How a community-led organization is fighting for those affected by environmental racism

Tiffany Williams grew up in the Bayview District and she's certain of one thing about her neighborhood, it's going to kill her.

ByJuan Carlos Guerrero KGO logo
Friday, April 22, 2022
How Greenaction is fighting racism while trying to save the planet
Greenaction is not the typical environmental organization. Instead of planting trees and saving the whales, it focuses on fighting for the health of people affected by environmental racism.

SAN FRANCISCO (KGO) -- Tiffany Williams grew up in San Francisco's Bayview District and she's certain of one thing about her neighborhood.

"My neighborhood is going to kill me. The neighborhood which I love and grew up in is probably going to kill me," said Williams, who was diagnosed with thyroid cancer when she was 32.

Williams suspects living next to the Hunters Point Naval Shipyard is to blame.

The Navy used the site to build ships during World War II. It was also the site of a radiological lab.

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"Radiation from years of testing was dumped and neglected there and just abandoned," said Bradley Angel, executive director of Greenaction for Health and Environmental Justice.

Angel has spent his life helping communities like those around the shipyard.

He first became interested in environmental justice in high school when his mother and several other women in his hometown became sick with cancer at a young age.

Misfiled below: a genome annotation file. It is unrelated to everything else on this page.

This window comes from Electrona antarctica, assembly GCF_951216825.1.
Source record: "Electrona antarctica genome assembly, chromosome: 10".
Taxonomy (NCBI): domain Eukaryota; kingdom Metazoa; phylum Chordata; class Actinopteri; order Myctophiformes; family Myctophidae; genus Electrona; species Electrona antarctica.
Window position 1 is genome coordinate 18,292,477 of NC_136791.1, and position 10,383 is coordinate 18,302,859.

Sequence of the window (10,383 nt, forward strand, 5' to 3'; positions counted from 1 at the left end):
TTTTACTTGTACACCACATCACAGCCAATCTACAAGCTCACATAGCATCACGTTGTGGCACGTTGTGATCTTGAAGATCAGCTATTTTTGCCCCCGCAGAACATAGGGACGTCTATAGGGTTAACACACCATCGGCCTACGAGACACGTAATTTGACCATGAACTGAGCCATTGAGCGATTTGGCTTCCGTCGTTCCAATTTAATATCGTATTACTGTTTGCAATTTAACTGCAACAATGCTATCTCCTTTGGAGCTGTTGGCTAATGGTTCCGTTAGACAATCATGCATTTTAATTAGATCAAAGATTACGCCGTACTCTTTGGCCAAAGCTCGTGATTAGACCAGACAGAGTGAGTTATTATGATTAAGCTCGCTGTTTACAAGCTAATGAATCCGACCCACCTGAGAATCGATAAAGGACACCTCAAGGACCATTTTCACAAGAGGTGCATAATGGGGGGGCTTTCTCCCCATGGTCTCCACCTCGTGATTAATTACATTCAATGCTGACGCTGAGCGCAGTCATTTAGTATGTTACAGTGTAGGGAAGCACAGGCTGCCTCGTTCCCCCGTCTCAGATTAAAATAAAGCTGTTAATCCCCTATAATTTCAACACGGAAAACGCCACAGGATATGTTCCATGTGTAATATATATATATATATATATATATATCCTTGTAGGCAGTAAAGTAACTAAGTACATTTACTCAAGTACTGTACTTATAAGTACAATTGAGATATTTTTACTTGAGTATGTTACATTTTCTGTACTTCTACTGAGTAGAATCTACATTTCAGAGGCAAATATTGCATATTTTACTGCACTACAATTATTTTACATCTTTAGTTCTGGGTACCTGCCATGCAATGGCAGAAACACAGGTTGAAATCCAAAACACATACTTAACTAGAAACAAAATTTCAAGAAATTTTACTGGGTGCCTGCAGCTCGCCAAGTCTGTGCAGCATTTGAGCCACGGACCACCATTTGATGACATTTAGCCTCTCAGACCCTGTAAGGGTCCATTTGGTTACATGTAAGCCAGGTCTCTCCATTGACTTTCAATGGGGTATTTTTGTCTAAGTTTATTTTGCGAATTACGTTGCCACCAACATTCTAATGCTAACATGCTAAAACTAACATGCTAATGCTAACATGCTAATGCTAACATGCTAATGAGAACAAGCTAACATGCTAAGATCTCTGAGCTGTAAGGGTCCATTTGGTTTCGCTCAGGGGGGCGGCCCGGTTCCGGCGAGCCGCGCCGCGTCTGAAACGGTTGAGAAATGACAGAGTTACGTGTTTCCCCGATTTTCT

While at Greenpeace, he began working with communities affected by pollution, then in 1997, he founded Greenaction, a community-led organization that focuses on the effects of pollution, injustice and racism on vulnerable communities.

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"Many government agencies say they support environmental justice, but they continue to pollute communities. So Greenaction is on the front lines with our community members fighting those fights," said Angel.

Angel is helping educate residents around the Bayview about the dangers of living next to the shipyard.

Through Greenaction's insistence, Hunter's Point has started to be cleaned up. But Angel worries that hazardous waste that is being buried next to the shoreline could be disturbed and leech out into the community by rising sea levels.

The pain of the environmental contamination in the area runs deep with Leotis Martin, who founded Bayview-Hunters Point Mothers and Fathers Community.

"I have a mother that died from cancer. I have a twin brother that died from an enlarged heart. A nephew that died from sickle cell anemia. All of this is pain. They hurt," said Martin.

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In its 25 years of existence, Greenaction has mobilized communities in various states.

In East Palo Alto it successfully pushed to close a hazardous waste facility.

In Chandler, Arizona, it was able to shut down a medical waste incinerator and hazardous waste plant operating in the Gila River Indian Reservation.

And in Utah, Greenaction worked with Goshute tribal members to defeat a proposal to store nuclear waste in tribal land.

"How is it that both licensed hazardous waste landfills in California are in Spanish-speaking farmworker communities. Just north of San Francisco there are refineries and chemical plants with a longtime African-American community right up against the fence line. On Earth Day, we really have to bring attention to the communities where people are living and dying," explained Angel.

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